Sometimes things happen, and your mind cannot comprehend the images your eyes are sending you.

Such was the case Monday, April 15 Patriots Day in Boston, the day the Red Sox take the field in the morning, and the runners take over the city in the afternoon.

Then everything changed.

The bombs that killed and wounded and maimed were heard round the country and have shaken all of us.

The last tragedy seems to cement the fact that if someone wants to hurt us, if someone wants to perform an act of violence and evil, it will happen.

There is no way to protect all of us if someone's intent is to do us harm.

But despite as much as these bombings affect us and scare us and make us wonder what is going on in the world, we cannot let it define us.

There is so much good in the world performed by so many good people that far outweigh the evil perpetrated.

I know at times like this the focus is on how sad and brutal and senseless this attack was.

But if you have watched how the residents of Boston have responded, you can't help but be energized by their resiliency.

Watch a replay of the fans at the Boston Bruins hockey game take over the singing of the national anthem, and I dare you not to get chills.

That's a spirit that may be bowed, but is not broken.

Unfortunately, these types of terroristic acts are becoming more frequent.

Whether it's a gunman ravaging an elementary school, another calling rescue personnel just to shoot them dead or bombs being set off at the Boston Marathon, these types of acts are escalating.

There are a myriad of reasons, and politicians kick them around for personal gain, like the loss of lives is not real.

But those funerals are very real, and the people left behind will never be the same.

But still, despite the heavy hearts, we endure.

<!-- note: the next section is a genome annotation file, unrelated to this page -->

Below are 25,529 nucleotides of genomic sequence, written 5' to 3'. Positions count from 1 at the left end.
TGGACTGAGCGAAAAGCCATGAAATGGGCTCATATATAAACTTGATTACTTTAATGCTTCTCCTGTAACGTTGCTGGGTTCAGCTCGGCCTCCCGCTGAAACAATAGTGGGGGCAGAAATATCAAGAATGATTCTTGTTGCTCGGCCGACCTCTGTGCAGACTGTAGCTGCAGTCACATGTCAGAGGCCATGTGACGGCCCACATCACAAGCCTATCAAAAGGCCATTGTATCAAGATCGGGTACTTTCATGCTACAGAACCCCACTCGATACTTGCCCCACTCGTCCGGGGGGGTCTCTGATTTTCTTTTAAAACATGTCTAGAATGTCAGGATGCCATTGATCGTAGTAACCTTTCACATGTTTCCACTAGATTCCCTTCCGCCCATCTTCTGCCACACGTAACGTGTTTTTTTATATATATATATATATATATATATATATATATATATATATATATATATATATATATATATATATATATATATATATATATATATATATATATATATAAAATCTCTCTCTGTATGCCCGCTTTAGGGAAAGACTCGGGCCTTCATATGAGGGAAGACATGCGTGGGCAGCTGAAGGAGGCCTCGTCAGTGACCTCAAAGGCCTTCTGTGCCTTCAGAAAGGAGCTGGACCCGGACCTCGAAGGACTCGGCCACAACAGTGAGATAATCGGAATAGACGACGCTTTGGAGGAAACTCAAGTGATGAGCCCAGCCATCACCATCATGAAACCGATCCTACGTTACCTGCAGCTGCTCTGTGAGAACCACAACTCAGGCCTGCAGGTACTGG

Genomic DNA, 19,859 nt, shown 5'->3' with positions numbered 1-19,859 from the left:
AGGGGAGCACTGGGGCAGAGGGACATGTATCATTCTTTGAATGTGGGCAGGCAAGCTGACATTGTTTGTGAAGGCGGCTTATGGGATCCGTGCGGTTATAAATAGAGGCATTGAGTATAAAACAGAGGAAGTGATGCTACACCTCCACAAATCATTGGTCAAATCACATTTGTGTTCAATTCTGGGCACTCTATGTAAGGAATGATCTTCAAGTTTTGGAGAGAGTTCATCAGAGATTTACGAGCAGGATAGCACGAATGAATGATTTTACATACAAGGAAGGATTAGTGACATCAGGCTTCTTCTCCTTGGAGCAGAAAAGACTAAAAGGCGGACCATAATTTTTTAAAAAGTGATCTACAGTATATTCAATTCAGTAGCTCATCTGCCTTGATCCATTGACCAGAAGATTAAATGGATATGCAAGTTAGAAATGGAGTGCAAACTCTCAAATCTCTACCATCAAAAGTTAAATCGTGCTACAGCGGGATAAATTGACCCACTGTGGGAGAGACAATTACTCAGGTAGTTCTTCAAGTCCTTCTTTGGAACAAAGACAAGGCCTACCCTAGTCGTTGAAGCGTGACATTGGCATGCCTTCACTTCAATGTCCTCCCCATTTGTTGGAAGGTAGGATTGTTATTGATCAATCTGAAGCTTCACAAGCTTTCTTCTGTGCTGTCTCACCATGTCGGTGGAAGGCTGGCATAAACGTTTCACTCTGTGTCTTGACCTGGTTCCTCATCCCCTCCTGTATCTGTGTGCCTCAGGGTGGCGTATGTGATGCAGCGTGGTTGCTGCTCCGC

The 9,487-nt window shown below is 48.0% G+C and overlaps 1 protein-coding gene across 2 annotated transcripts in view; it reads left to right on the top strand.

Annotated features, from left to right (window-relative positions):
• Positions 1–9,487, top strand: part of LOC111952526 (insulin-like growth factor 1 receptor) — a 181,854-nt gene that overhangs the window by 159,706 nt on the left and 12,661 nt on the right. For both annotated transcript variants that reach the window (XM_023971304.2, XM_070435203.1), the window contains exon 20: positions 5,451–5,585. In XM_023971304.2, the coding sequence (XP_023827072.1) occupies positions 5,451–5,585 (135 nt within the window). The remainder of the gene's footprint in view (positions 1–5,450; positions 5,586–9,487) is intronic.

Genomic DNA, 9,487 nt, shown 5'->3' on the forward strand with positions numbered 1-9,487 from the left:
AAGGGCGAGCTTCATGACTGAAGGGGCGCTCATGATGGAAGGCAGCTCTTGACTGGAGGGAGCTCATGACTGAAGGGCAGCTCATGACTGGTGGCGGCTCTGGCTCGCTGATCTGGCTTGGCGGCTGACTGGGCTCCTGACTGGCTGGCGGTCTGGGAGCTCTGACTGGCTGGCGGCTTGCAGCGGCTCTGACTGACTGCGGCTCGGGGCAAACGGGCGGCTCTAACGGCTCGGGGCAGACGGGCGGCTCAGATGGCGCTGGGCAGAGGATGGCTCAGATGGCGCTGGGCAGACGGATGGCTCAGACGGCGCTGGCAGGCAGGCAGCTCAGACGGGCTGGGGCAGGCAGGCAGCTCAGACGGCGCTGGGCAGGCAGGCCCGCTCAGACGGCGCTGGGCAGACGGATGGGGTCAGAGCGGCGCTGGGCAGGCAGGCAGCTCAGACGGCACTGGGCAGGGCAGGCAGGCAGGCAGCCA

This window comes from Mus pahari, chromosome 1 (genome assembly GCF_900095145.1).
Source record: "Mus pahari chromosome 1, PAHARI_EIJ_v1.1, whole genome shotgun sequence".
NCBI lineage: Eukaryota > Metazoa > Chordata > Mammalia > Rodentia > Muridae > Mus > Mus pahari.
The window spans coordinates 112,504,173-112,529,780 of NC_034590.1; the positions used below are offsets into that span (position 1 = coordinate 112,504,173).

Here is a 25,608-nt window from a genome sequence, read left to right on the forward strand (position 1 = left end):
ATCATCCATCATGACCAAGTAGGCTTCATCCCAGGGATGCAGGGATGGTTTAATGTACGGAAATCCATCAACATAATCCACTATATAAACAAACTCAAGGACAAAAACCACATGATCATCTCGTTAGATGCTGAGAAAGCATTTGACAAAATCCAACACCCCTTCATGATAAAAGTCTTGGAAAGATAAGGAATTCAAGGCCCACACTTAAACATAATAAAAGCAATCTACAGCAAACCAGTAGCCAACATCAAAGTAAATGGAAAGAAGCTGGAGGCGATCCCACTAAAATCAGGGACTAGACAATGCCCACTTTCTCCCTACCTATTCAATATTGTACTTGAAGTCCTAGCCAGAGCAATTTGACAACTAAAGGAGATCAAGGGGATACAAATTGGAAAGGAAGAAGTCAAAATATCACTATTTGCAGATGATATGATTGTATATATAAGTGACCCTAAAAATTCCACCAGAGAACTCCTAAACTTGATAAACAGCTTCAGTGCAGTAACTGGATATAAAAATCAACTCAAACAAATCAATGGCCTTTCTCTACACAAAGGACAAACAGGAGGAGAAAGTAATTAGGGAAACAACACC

We go on because, like one mother said after losing a child in the Newtown, Conn., shooting, what else are we going to do?

We cannot roll over. You get through life by getting up the next day, taking a step and trying to be a little better.

We carry on for ourselves.

We carry on for the ones we love.

We carry on because we're Americans, and that's what we do.

We've all lost someone, whether through disease, naturally or tragedy, and if we hadn't picked ourselves up and gone on, our society would have collapsed long ago.

We know that whatever drives these people to harm others does not represent who we are.

These people do not represent the best of us.

The best of us finds a way to regroup and continue; to try and be a little better every day.

That is why this evil does not deter us. We pause, we grieve, and we keep marching.

The world can be scary, and we worry every time we send our children out in it. But it is our children and their children and so on, who will continue to endure and, hopefully, make the world a little safer, a little better.

God bless America and God bless us.

Patrick Murphy, of Humphrey, Neb., is a former assistant managing editor of The Telegram.